You’ve decided on a beautiful beach wedding because it’s the perfect setting to celebrate your love. Crashing waves, warm sand and scenic views will all complement your ceremony, but you also want everything to go smoothly. However, before you set a date, there are some things you need to consider when planning a beach wedding.
Plenty of factors go into a wedding, and when you get married on the beach, you have even more to consider. To create the perfect beach wedding checklist, consider these tips:
Depending on where you’re getting married, you may need a permit for a beach wedding — this may depend on the size of your wedding, how long your ceremony will be and if you need to reserve a section of the beach. Don’t set a date until you know what forms and permits you need to have in order for a marriage ceremony by the sea.
Remember that you’ll also need the appropriate marriage license. Each state has different rules about where the permit can be issued, whether it’s in-state or in the same city where your wedding will take place. For beach weddings in Ocean City, New Jersey, the rules for licenses are:
New Jersey residents can have a marriage license from where they live.
Out of state residents must apply for a license in Ocean City.
The application is good for six months.
The license itself is good for 30 days.
Don’t forget to make an appointment if you’re coming from out of state to get your marriage license in Ocean City, so everything goes according to plan. Be sure to research the beach location at which you’d like to have your wedding to learn about its specific rules for event permits and marriage licenses. As you research, check for information like:
How much the permit costs.
If there are other fees.
If the permit has a flat rate or per-hour fee.
How early before the wedding you need to apply for the permit.
How much space the permit reserves for your wedding.
If you need liability insurance or other insurances.
How many people and vendors the permit allows.
If there are any restrictions for photography.
2. Prepare for Any Weather
Anytime you plan for an outdoor wedding, whether it’s on the sandy shores of a beach or among the lush greenery of the country, the weather is a factor. If you’re concerned that a beach wedding may come with unpredictable weather conditions, prepare beforehand and learn what you may have to face. The main three weather conditions you have to be concerned about with a beach wedding ceremony are:
Heat: Beach weddings are almost always during the summer when temperatures are at their highest. Make sure guests know to dress appropriately with short sleeves and minimal layers. The bride, groom and bridal party should wear loose, flowing and lightweight fabrics to help beat the heat. Offer handheld fans for guests to help keep them cool, and have cold water available, so everyone stays hydrated. If you do offer water, make sure it’s in the appropriate type of container for the beach, as some don’t allow glass.
Sun: With the heat often comes sunshine. Try to plan your wedding at a good time of day when the sun won’t shine in everyone’s eyes, or set up the ceremony to avoid bright sunshine. For East Coast weddings, remember the sun rises over the ocean, and on the West Coast, the sun sets over the ocean. Beach weddings in Ocean City should either have a ceremony after midday or orient the ceremony setup to make sure the sun won’t shine in anyone’s eyes. See if you can set up a tent or canopy on the beach for shade and encourage guests to bring sunglasses or offer ones as functional favors.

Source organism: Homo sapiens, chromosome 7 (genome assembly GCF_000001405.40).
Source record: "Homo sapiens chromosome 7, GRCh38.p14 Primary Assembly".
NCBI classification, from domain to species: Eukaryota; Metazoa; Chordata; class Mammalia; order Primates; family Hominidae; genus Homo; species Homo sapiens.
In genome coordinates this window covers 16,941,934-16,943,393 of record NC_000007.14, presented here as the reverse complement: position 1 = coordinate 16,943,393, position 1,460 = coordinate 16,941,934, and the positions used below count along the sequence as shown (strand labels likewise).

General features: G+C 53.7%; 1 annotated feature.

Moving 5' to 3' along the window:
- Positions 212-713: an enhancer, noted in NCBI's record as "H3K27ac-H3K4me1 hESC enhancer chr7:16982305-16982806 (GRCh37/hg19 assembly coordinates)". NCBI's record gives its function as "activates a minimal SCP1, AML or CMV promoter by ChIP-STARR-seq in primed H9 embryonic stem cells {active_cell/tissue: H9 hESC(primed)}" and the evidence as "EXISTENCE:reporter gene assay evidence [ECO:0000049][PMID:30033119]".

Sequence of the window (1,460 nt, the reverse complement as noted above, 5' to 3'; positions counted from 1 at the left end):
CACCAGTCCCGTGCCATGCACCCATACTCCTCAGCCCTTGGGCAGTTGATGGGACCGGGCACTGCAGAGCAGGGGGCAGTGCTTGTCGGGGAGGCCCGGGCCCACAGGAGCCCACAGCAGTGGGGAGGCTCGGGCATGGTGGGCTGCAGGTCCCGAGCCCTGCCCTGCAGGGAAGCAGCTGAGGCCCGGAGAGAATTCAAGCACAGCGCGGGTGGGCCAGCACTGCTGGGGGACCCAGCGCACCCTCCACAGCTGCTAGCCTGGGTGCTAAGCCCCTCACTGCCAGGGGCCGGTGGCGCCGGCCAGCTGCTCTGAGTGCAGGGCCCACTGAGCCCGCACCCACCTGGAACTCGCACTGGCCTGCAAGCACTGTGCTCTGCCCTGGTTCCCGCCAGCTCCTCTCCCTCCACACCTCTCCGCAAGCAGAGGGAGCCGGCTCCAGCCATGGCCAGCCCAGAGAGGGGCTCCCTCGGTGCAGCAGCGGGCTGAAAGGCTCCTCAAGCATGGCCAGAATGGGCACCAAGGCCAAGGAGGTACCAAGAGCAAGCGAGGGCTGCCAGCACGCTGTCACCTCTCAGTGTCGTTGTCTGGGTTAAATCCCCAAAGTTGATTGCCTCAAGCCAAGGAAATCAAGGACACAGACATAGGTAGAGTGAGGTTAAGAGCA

Wind: Ocean breezes can easily pick up into gusts of wind. Avoid lightweight decorations and tie or weigh anything down that could be at risk, like ceremony programs. If you have a tent, umbrella or canopy, make sure it’s secured well into the ground, so it doesn’t blow away. Anyone wearing shorter dresses, especially in the bridal party, should go with skirts that have heavier fabrics that won’t blow up in the wind. You can also give the bridesmaids dress weights to help keep their lightweight skirts held down in the breeze.
If you have to plan your wedding months, or even a year, in advance, you can’t know for sure what the weather will be like. Have a backup plan in mind in case of rain or severe wind. Since most beaches only allow for a ceremony, you’ll likely have a venue set for your reception. Speak with the venue about the possibility of using it as an emergency ceremony location in case of unfavorable weather.
3. Determine What You’re Going to Wear
Anyone who is attending or will be in a beach wedding should focus on being comfortable yet stylish. Suggest that people wear light colors to reduce how much heat their outfit absorbs from the sun. You should also avoid textured fabrics and materials, like lace, that could pick up and hold onto the sand.
Since this is the married couple’s big day, you want them to feel as comfortable as possible with the right outfit for a beach wedding. For the bride:
Avoid heels: High heels will sink into the sand on a beach and make it difficult to walk. Instead, opt for sandals or wedges if you absolutely need some height. Some couples even go barefoot for a beach wedding for a relaxed, boho look.
Choose a shorter dress: Long dresses with full skirts and flowing trains are great for indoor ceremonies, but on a beach, you’ll end up with sand on your dress. Instead, choose a style that’s ankle or knee-length to avoid having your hemline drag in the sand. Just make sure the skirt isn’t too short or lightweight that the wind can catch it.
Ditch the veil: While the veil is a traditional part of the bride’s wedding outfit, it could easily get caught in the wind and cause havoc during the ceremony. Try hair accessories like a tiara, flowers or decorative clips instead, and make sure they’re secure.
With those beach wedding outfit tips for the bride in mind, consider these for the groom: